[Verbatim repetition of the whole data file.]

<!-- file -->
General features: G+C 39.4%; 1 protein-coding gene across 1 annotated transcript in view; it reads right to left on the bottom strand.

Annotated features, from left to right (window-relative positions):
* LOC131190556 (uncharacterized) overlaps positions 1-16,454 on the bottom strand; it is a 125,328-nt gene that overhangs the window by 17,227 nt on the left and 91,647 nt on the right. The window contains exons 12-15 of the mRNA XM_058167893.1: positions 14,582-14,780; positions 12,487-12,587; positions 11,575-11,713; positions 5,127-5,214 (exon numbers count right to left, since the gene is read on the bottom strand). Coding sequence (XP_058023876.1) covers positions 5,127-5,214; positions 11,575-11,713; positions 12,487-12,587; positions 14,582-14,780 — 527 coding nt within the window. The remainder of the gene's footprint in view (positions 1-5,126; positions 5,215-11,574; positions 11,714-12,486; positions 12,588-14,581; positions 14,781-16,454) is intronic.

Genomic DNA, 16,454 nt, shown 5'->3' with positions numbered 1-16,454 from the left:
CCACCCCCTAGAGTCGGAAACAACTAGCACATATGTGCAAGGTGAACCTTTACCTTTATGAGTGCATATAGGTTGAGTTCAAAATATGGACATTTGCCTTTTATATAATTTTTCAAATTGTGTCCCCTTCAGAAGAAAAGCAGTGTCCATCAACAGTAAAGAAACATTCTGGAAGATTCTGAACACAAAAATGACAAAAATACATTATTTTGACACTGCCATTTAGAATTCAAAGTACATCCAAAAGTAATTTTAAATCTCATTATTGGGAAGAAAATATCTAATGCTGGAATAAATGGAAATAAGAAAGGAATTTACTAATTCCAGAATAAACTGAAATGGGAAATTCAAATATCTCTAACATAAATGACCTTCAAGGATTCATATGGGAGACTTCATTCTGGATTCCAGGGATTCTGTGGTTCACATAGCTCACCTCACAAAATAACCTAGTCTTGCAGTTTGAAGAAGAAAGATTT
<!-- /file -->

General features: G+C 39.4%; 1 protein-coding gene across 1 annotated transcript in view; it reads right to left on the bottom strand.

Annotated features, from left to right (window-relative positions):
* LOC131190556 (uncharacterized) overlaps positions 1-16,454 on the bottom strand; it is a 125,328-nt gene that overhangs the window by 17,227 nt on the left and 91,647 nt on the right. The window contains exons 12-15 of the mRNA XM_058167893.1: positions 14,582-14,780; positions 12,487-12,587; positions 11,575-11,713; positions 5,127-5,214 (exon numbers count right to left, since the gene is read on the bottom strand). Coding sequence (XP_058023876.1) covers positions 5,127-5,214; positions 11,575-11,713; positions 12,487-12,587; positions 14,582-14,780 — 527 coding nt within the window. The remainder of the gene's footprint in view (positions 1-5,126; positions 5,215-11,574; positions 11,714-12,486; positions 12,588-14,581; positions 14,781-16,454) is intronic.

Genomic DNA, 16,454 nt, shown 5'->3' with positions numbered 1-16,454 from the left:
CCACCCCCTAGAGTCGGAAACAACTAGCACATATGTGCAAGGTGAACCTTTACCTTTATGAGTGCATATAGGTTGAGTTCAAAATATGGACATTTGCCTTTTATATAATTTTTCAAATTGTGTCCCCTTCAGAAGAAAAGCAGTGTCCATCAACAGTAAAGAAACATTCTGGAAGATTCTGAACACAAAAATGACAAAAATACATTATTTTGACACTGCCATTTAGAATTCAAAGTACATCCAAAAGTAATTTTAAATCTCATTATTGGGAAGAAAATATCTAATGCTGGAATAAATGGAAATAAGAAAGGAATTTACTAATTCCAGAATAAACTGAAATGGGAAATTCAAATATCTCTAACATAAATGACCTTCAAGGATTCATATGGGAGACTTCATTCTGGATTCCAGGGATTCTGTGGTTCACATAGCTCACCTCACAAAATAACCTAGTCTTGCAGTTTGAAGAAGAAAGATTT